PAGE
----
p.2 Imports - 2.
The Steamers - The weather is milder but still quite wintry, and the steamers are gradually lying up.
The steamer Bay of Quinte has laid up at the United States wharf. The steamer Pierrepont will endeavor to make a trip up the Bay tomorrow or Friday, and if possible force her way through the ice to Belleville.
The propeller Indian, upward bound, still remains storm staid, and the steamer Osprey, bound upwards, and the steamer Huron and propellers Avon and Colonist, on their way to Kingston, are still unable to leave Presque Isle.
The steamer Empress passed down on Monday from Trenton to Montreal, but did not proceed further than Prescott, the cold having frozen up the Beauharnois and other canals. She returned on Monday to this port, and is laid up at the St. Lawrence wharf.
The B.F. Davy A Total Wreck - The following is contained in a telegram from Port Colborne, dated yesterday:-
The schooner New Dominion has filled with water. The cargo is a total loss. The schooner B.F. Davy, of Kingston, broke her back last night and is now full of water. The vessel will be a total loss.
The B.F. Davy was owned by Messrs. James Swift & Samuel Fraser, who purchased her a year ago. She was laden with corn from Chicago to Prescott.
The Marine Disasters - A telegram from Dunkirk, N.Y., near which port the propeller Oswego went ashore, says:-
Seven of the crew of the Oswego attempted to land yesterday afternoon, but the boat was upset. Orin Phillips, Engineer, and four others were drowned. The two mates and the remainder of the crew were saved this morning.
The following is a report of another disaster:-
The schooner Explorer, of Chatham, was capsized on Middle Rock near Yeo Island, Lake Huron, and two men named William Starnes and Jack ___, lost their lives, the master, Waddell, alone reaching the shore after the accident. The vessel was about half laden with supplies for a saw mill on Georgian Bay, and merchandize for a trading adventure - sailed from St. Clair rapids on the 8th inst., steering for the Detour passage to Bruce Mines where it intended to call. The master clung to the stern of the vessel from the time she capsized (about 8 p.m.) till noon the next day, during which interval he succeeded in clearing the boat off the davits, and bailing her out with the ship's bucket, which, with an oar and a pike pole, were lashed to the same rigging he had sought safety in. The wind blowing towards Cabot's Head he left the vessel and succeeded in reaching the shore. From Cabot's Head he worked his way with the yawl boat and an oar all round the coast in a famishing condition, having only a few fish to exist on, to Colpoy's Bay, which he reached on Monday, the 25th inst., in such an exhausted state that assistance was required to enable him to be removed from the boat.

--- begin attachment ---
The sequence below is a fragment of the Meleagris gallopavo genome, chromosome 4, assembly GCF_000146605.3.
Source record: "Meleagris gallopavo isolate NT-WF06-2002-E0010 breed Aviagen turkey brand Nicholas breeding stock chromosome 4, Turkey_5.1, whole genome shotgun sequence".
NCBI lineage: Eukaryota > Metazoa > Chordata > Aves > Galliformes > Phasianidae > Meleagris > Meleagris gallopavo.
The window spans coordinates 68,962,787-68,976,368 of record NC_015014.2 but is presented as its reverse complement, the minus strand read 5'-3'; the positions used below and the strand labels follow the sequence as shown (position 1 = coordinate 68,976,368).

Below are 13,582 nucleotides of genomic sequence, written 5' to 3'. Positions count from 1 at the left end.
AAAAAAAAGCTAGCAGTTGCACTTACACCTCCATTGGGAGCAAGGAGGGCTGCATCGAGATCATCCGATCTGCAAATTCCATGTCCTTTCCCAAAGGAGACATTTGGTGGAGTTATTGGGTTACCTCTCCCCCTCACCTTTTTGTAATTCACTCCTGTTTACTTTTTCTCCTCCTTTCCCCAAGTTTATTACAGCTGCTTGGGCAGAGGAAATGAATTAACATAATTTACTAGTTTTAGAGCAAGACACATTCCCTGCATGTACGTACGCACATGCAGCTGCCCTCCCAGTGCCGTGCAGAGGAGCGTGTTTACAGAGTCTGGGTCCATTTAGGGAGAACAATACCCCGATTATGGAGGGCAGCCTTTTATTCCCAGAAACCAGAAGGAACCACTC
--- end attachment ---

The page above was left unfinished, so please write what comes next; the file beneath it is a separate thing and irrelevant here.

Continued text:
The schooner Carthagena, ashore at Oswego, has gone to pieces. Her cargo of grain was sold for 350 ? greenbacks. She was valued at over $30,000, which was refused for her.
The Oswego Times says: The schr. W.B. Allen, bound from Chicago to Ogdensburgh with a cargo of wheat, is ashore at Pilot Island, about 8 miles from Alexandria Bay. The tug Crusader, Captain Manwarring, with a steam pump, has gone to her assistance. ` The scow Baltic, lumber laden from Canada, is ashore at Pultneyville. Capt. Williams has gone up to see in what condition she is in, and it is possible that she may be got off.
The schooner S.J. Holley, which arrrived here Saturday afternoon with wheat from Toledo, jettisoned about 500 bushels of her cargo. She shipped heavy seas, and it was feared she would founder.
The schooner Geo. D. Dousman, which came in during the gale, lost a portion of her canvas.